When I recently did some organizing of my supplies, I was a bit surprised at the sheer number of canning jars I had placed into boxes. By the time I got to the 20th box, I admitted to myself that I am clearly a canning jar hoarder. That said, I don’t think I am in need of an intervention. Yet. On the contrary, I think everyone should own more versatile and beautiful canning jars.
Canning jars, also commonly referred to as Mason Jars, have a long and colorful history.
The History of Canning and Canning Jars
Canning as a method of preservation was first created during the time that Napoleon was in charge of the French Army. The army wanted a way to preserve food so that soldiers could be better nourished. The military offered a prize of 12,000 francs to the person who could come up with a solution to this issue.
It took 15 years for the prize to be awarded. After years of experimentation, Nicholas Appert, a Parisian candy maker, and chef won the prize in 1810 for his invention. The same year, he published the first book of food preservation, called L’Art de conserver les substances animales et végétales (or, in English, The Art of Preserving Animal and Vegetable Substances which you can view and download for free).
In the early 1800s, however, most people could not afford glass jars for food preservation, so they continued with their traditional methods until the Civil War, when John Mason invented the “Mason jar” with a reusable lid. Because of his ingenuity, to this day, many of us still refer to canning jars as “Mason jars” regardless of the brand.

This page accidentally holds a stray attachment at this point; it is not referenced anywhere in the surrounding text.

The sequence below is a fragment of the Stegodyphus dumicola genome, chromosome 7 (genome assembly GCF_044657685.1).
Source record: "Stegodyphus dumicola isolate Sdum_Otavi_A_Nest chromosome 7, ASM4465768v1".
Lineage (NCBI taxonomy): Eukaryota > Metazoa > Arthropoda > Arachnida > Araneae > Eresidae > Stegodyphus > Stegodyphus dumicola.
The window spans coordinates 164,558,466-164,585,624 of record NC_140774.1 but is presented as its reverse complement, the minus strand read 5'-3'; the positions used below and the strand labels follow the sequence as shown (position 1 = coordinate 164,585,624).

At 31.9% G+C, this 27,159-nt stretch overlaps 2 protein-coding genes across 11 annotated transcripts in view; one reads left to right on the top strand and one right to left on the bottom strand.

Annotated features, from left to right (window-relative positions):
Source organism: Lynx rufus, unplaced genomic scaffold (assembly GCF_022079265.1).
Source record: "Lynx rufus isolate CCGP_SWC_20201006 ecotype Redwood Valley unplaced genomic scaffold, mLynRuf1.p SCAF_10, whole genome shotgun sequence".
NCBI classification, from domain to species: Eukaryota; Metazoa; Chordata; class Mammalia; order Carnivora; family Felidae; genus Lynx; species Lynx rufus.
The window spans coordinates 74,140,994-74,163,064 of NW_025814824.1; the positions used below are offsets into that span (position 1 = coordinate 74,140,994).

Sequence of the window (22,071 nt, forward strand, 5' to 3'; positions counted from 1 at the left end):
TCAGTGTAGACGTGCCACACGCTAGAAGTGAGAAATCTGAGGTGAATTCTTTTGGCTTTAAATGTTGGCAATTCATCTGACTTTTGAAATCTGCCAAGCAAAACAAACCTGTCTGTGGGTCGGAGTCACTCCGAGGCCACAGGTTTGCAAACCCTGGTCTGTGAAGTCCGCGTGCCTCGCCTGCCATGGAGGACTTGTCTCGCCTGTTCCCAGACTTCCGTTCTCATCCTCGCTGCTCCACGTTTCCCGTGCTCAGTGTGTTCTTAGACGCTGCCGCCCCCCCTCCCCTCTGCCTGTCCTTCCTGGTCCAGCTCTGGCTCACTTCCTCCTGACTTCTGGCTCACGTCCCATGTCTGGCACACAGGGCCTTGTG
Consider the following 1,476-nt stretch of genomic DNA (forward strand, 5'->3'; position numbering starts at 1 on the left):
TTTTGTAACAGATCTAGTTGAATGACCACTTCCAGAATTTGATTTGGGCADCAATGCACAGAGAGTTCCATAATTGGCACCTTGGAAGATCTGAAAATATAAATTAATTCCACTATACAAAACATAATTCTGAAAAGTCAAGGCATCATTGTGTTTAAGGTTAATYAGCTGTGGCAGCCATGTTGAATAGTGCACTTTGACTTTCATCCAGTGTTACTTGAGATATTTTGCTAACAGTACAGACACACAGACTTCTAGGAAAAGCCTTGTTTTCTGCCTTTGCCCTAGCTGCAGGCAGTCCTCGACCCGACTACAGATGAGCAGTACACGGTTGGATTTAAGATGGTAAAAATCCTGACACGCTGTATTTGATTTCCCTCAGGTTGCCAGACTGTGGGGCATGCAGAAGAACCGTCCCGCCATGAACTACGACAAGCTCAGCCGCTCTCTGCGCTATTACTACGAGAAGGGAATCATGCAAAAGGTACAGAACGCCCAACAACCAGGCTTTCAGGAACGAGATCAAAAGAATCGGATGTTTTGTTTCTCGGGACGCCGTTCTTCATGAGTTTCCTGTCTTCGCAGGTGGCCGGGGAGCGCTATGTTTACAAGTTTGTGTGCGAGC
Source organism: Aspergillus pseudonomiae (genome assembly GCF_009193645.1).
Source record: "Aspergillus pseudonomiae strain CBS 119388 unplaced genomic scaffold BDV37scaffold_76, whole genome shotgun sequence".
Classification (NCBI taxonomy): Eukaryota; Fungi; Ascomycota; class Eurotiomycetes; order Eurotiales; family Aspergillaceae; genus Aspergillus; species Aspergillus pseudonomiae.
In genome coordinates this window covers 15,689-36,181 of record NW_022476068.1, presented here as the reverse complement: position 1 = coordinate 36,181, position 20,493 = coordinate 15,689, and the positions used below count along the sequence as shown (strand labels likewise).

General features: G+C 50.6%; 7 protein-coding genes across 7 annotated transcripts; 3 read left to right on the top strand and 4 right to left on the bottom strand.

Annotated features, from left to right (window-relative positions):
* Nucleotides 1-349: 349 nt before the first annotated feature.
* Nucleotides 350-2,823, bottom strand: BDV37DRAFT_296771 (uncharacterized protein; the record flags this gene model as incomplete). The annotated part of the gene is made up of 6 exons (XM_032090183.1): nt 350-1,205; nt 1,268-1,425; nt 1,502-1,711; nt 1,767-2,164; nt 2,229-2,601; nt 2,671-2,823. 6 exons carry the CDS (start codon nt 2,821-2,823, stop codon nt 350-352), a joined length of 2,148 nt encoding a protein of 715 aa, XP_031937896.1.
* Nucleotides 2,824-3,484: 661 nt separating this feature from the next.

Canning reached an all-time high during the 1940s when the government declared canning the contents of your victory garden to be a wartime obligation. At that time, over 75% of American families preserved food by canning it, and over 12 million gardens had been planted across the country.
Once the war was over, however, people returned to shopping at the grocery store, and the number of people who canned dropped and has continued to do so. Recently, though, as more people seek self-reliance due to climbing prices and terrible selections at the store, canning has experienced a bit of a renaissance and jars are back in style.
The Different Types of Canning Jars
The thing that makes jars so darned addictive is that they are as useful as they are lovely. Some antique jars come in shades of aqua, and some modern jars are available in blue, green, and purple.
Of course, one of the most frequent uses for jars is home preservation. Not only can you preserve pickles, jams, and jellies, but you can branch out into pressure canning to preserve low-acid foods like meats, vegetables, and entire meals. (If you are like me and have not yet gotten up the nerve to try pressure canning, read this! I guarantee you’ll be ready to take the plunge.)
Whatever you’re preserving, you need to choose the right jar for the job. Not only do jars come in different colors, but they also come in all sorts of shapes and sizes. This handy infographic can help.
How else can you use canning jars?
Canning jars are good for a lot more than just food preservation, though. They can also be used in some of the following ways:
Straight shouldered jars can be used to freeze food – just be sure to leave room for expansion.